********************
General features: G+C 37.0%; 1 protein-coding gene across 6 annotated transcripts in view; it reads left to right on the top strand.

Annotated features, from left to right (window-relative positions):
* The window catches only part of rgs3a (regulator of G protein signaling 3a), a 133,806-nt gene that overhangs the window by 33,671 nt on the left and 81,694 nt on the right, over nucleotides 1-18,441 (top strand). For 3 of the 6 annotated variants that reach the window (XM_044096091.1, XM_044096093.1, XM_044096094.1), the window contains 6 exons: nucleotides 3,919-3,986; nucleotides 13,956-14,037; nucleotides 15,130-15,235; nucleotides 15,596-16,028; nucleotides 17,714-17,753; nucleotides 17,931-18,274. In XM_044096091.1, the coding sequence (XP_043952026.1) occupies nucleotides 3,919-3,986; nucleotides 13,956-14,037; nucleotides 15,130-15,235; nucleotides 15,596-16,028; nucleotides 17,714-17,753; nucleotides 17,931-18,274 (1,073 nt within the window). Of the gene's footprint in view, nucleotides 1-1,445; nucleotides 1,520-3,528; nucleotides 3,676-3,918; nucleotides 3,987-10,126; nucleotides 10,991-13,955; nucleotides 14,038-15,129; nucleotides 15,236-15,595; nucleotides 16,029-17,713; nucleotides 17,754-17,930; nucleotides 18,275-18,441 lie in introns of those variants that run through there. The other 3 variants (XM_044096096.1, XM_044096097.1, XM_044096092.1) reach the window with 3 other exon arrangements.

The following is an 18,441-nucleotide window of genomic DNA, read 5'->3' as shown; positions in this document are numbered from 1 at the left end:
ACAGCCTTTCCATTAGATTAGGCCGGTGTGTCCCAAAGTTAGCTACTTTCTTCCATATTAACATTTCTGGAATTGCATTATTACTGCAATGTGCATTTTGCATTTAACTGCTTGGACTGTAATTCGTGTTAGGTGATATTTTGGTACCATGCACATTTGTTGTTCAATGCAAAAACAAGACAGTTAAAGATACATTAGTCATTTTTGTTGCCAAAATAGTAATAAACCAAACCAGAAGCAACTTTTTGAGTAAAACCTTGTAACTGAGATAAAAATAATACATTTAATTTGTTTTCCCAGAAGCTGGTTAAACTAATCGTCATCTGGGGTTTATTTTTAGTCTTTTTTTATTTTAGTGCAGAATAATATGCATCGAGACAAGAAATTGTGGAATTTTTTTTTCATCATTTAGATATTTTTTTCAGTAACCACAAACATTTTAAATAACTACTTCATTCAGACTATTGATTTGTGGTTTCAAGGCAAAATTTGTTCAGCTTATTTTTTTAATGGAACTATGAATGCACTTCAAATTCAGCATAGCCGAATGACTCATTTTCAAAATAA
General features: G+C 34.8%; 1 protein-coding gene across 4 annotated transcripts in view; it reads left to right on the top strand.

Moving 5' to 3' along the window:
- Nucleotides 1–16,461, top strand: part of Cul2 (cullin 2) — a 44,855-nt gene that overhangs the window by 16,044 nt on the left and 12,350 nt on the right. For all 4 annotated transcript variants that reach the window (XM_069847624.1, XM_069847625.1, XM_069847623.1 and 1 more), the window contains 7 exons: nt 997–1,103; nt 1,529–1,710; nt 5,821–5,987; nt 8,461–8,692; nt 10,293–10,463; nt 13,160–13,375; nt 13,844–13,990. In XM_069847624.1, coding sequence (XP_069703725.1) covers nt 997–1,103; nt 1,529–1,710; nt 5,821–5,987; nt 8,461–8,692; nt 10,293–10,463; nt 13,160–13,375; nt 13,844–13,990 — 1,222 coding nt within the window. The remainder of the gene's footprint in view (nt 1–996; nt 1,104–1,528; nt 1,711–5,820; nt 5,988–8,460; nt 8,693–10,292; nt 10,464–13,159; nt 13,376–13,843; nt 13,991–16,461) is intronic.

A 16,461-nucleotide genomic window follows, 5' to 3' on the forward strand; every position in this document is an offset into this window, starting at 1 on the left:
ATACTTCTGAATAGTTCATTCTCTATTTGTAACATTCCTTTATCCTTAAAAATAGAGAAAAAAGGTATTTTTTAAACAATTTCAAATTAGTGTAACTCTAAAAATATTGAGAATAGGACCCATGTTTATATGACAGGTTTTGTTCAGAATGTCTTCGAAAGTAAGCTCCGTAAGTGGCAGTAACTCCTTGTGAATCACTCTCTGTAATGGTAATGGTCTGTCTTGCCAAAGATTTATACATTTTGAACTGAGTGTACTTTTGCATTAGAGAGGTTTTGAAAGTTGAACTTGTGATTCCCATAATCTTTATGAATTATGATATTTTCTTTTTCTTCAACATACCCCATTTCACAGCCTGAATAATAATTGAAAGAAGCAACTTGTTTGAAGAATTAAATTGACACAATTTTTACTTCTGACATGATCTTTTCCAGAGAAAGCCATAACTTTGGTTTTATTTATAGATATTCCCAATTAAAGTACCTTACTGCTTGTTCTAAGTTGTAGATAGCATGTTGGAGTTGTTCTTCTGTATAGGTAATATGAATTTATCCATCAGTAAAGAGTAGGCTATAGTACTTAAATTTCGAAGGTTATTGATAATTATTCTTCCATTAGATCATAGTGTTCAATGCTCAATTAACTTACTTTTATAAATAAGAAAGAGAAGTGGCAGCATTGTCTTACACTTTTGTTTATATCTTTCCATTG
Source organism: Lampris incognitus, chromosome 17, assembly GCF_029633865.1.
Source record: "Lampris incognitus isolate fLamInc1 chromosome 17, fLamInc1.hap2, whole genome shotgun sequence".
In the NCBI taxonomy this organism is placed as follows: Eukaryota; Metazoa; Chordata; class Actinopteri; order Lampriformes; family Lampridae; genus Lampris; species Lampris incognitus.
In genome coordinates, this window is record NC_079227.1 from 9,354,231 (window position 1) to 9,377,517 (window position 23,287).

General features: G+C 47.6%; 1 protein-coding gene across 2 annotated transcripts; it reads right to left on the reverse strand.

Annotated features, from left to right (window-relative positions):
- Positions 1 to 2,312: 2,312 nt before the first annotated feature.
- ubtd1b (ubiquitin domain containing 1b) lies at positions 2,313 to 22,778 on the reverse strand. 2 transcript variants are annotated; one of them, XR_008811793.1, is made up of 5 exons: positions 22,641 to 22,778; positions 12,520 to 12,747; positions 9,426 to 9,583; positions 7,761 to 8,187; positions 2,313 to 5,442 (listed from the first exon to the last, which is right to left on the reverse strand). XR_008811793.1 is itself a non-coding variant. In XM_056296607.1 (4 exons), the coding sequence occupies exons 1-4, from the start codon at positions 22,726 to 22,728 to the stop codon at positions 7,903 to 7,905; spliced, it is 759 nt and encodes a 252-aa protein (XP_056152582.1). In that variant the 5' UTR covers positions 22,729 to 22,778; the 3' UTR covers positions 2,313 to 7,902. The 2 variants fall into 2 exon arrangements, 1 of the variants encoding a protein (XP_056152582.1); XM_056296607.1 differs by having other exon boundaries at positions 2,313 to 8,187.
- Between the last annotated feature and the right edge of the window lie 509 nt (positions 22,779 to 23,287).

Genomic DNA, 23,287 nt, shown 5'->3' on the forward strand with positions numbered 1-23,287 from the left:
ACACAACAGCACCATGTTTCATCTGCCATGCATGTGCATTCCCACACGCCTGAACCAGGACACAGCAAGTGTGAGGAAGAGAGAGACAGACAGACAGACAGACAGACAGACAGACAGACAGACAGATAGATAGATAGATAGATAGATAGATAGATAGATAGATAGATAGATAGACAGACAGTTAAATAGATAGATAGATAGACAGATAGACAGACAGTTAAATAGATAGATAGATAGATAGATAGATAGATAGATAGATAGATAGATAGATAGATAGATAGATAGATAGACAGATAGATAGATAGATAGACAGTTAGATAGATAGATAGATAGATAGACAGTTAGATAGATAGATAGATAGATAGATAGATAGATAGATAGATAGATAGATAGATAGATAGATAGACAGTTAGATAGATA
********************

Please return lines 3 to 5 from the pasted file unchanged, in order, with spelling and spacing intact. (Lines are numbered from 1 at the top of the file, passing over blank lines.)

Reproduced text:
* The window catches only part of rgs3a (regulator of G protein signaling 3a), a 133,806-nt gene that overhangs the window by 33,671 nt on the left and 81,694 nt on the right, over nucleotides 1-18,441 (top strand). For 3 of the 6 annotated variants that reach the window (XM_044096091.1, XM_044096093.1, XM_044096094.1), the window contains 6 exons: nucleotides 3,919-3,986; nucleotides 13,956-14,037; nucleotides 15,130-15,235; nucleotides 15,596-16,028; nucleotides 17,714-17,753; nucleotides 17,931-18,274. In XM_044096091.1, the coding sequence (XP_043952026.1) occupies nucleotides 3,919-3,986; nucleotides 13,956-14,037; nucleotides 15,130-15,235; nucleotides 15,596-16,028; nucleotides 17,714-17,753; nucleotides 17,931-18,274 (1,073 nt within the window). Of the gene's footprint in view, nucleotides 1-1,445; nucleotides 1,520-3,528; nucleotides 3,676-3,918; nucleotides 3,987-10,126; nucleotides 10,991-13,955; nucleotides 14,038-15,129; nucleotides 15,236-15,595; nucleotides 16,029-17,713; nucleotides 17,754-17,930; nucleotides 18,275-18,441 lie in introns of those variants that run through there. The other 3 variants (XM_044096096.1, XM_044096097.1, XM_044096092.1) reach the window with 3 other exon arrangements.

The following is an 18,441-nucleotide window of genomic DNA, read 5'->3' as shown; positions in this document are numbered from 1 at the left end:
ACAGCCTTTCCATTAGATTAGGCCGGTGTGTCCCAAAGTTAGCTACTTTCTTCCATATTAACATTTCTGGAATTGCATTATTACTGCAATGTGCATTTTGCATTTAACTGCTTGGACTGTAATTCGTGTTAGGTGATATTTTGGTACCATGCACATTTGTTGTTCAATGCAAAAACAAGACAGTTAAAGATACATTAGTCATTTTTGTTGCCAAAATAGTAATAAACCAAACCAGAAGCAACTTTTTGAGTAAAACCTTGTAACTGAGATAAAAATAATACATTTAATTTGTTTTCCCAGAAGCTGGTTAAACTAATCGTCATCTGGGGTTTATTTTTAGTCTTTTTTTATTTTAGTGCAGAATAATATGCATCGAGACAAGAAATTGTGGAATTTTTTTTTCATCATTTAGATATTTTTTTCAGTAACCACAAACATTTTAAATAACTACTTCATTCAGACTATTGATTTGTGGTTTCAAGGCAAAATTTGTTCAGCTTATTTTTTTAATGGAACTATGAATGCACTTCAAATTCAGCATAGCCGAATGACTCATTTTCAAAATAA